That Little Something

Charles Simic is perhaps the greatest living chronicler of mankind?s depravity. Yet, he can turn even the worst of times into the best of reading experiences. In his 18th collection of poetry, That Little Something, the current U.S. poet laureate focuses on "mouthwatering dishes of new evils" in our post-9/11 world. He does so with language that unspools images from fables, horror movies, headlines, childhood nightmares, and CIA torture handbooks. In "Those Who Clean After," it?s hard not to think of Abu Ghraib when Simic writes, "Evil things are being done in our name. / Someone scrubs the blood, / As we look away, / Getting the cell ready for another day." Another poem, "Dance of the Macabre Mice," opens with this stanza:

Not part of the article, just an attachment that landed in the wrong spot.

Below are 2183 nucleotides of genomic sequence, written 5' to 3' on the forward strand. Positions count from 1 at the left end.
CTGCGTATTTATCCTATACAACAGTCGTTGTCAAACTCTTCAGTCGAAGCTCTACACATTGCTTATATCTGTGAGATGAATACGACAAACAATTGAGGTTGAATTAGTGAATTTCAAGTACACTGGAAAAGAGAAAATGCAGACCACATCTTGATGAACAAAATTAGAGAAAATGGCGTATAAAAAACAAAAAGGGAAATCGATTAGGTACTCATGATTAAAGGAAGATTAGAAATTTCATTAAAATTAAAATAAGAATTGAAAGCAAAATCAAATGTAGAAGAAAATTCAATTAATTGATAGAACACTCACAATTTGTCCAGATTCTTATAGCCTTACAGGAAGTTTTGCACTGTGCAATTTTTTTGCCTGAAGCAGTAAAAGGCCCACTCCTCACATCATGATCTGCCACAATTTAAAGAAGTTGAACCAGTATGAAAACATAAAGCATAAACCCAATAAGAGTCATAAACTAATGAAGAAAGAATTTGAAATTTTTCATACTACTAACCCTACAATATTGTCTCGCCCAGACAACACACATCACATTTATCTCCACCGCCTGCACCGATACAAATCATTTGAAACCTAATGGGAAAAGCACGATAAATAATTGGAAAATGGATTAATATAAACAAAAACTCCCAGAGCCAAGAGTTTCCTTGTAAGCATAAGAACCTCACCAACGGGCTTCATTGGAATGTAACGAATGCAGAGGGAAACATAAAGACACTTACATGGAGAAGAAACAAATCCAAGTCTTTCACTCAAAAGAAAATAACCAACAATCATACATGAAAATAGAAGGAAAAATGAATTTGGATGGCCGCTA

The president smiles to himself; he loves war
And another one is coming soon.
Each day we can feel the merriment mount
In government offices and TV studios
As our bombers fly off to distant countries.


Simic?s poetry is clean, brutal, and accessible to even the most verse-phobic members of our population. Years from now, survivors of whatever apocalypse we?re headed toward will be reading Simic for clues to how we destroyed ourselves.

July 25: On this day in 1834 Samuel Taylor Coleridge died of heart disease at the age of sixty-one.

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